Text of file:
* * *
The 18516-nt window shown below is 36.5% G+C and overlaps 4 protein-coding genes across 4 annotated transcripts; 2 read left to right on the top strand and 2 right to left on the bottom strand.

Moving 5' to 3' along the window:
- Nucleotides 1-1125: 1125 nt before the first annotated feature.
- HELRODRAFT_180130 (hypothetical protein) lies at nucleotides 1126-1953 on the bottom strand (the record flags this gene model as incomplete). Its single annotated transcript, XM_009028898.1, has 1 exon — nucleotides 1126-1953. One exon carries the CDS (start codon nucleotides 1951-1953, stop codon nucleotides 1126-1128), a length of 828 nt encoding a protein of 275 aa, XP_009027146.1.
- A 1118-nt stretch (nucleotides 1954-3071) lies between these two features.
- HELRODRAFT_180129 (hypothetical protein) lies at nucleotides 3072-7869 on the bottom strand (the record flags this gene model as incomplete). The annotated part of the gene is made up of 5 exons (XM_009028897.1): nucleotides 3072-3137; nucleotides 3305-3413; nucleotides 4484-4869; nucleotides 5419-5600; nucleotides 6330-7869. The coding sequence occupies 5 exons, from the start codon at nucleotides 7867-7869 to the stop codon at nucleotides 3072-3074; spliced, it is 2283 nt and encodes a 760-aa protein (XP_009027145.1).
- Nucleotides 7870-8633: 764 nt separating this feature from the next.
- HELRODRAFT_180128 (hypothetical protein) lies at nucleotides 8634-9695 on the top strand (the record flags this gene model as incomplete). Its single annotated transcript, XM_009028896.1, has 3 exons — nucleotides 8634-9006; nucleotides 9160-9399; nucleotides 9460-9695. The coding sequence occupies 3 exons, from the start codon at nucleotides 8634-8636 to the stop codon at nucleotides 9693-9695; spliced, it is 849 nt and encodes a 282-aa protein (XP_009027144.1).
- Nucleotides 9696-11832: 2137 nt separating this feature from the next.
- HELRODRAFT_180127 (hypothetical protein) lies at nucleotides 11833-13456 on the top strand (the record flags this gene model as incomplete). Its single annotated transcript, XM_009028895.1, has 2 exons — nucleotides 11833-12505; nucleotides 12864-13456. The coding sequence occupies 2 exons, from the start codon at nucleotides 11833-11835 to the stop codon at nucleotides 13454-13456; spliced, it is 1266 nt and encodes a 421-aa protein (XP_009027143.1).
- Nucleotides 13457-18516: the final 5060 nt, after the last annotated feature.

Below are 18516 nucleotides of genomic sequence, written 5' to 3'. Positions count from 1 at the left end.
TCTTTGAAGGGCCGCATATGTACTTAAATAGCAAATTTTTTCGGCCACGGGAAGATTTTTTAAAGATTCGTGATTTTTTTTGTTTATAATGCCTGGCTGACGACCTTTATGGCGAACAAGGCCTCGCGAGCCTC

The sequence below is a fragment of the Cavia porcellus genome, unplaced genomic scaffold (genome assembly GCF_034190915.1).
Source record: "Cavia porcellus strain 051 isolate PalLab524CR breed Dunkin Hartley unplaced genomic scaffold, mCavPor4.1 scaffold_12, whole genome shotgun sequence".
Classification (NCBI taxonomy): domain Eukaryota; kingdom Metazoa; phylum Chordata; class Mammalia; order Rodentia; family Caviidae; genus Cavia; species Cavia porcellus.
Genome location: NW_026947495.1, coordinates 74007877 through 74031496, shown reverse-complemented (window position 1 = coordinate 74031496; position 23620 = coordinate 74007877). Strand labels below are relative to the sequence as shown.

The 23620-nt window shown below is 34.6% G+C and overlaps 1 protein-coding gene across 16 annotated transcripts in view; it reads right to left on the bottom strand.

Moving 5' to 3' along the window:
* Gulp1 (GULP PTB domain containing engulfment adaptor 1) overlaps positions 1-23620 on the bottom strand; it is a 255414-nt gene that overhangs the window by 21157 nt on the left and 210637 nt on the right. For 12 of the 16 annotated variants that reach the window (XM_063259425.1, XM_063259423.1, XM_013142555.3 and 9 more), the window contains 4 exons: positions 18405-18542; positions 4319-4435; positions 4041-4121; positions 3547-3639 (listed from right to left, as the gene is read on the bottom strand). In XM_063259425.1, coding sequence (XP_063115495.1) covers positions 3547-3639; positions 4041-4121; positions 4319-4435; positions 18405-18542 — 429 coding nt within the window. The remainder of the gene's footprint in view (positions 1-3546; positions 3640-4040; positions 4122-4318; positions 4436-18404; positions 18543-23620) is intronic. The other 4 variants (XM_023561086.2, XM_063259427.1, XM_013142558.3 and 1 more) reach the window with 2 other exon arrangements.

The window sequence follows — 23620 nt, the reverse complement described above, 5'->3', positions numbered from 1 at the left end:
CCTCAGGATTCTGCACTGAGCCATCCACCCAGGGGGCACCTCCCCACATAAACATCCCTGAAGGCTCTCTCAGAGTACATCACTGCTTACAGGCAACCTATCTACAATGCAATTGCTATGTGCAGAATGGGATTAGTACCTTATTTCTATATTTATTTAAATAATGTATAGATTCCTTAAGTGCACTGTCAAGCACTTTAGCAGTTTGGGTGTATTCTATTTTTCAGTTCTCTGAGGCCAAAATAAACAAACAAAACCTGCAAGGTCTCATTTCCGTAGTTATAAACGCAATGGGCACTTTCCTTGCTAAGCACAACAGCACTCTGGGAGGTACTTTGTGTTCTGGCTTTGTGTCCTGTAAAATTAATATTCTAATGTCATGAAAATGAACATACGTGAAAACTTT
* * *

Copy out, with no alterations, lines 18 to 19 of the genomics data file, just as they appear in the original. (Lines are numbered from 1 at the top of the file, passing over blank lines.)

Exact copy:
The 23620-nt window shown below is 34.6% G+C and overlaps 1 protein-coding gene across 16 annotated transcripts in view; it reads right to left on the bottom strand.

Moving 5' to 3' along the window: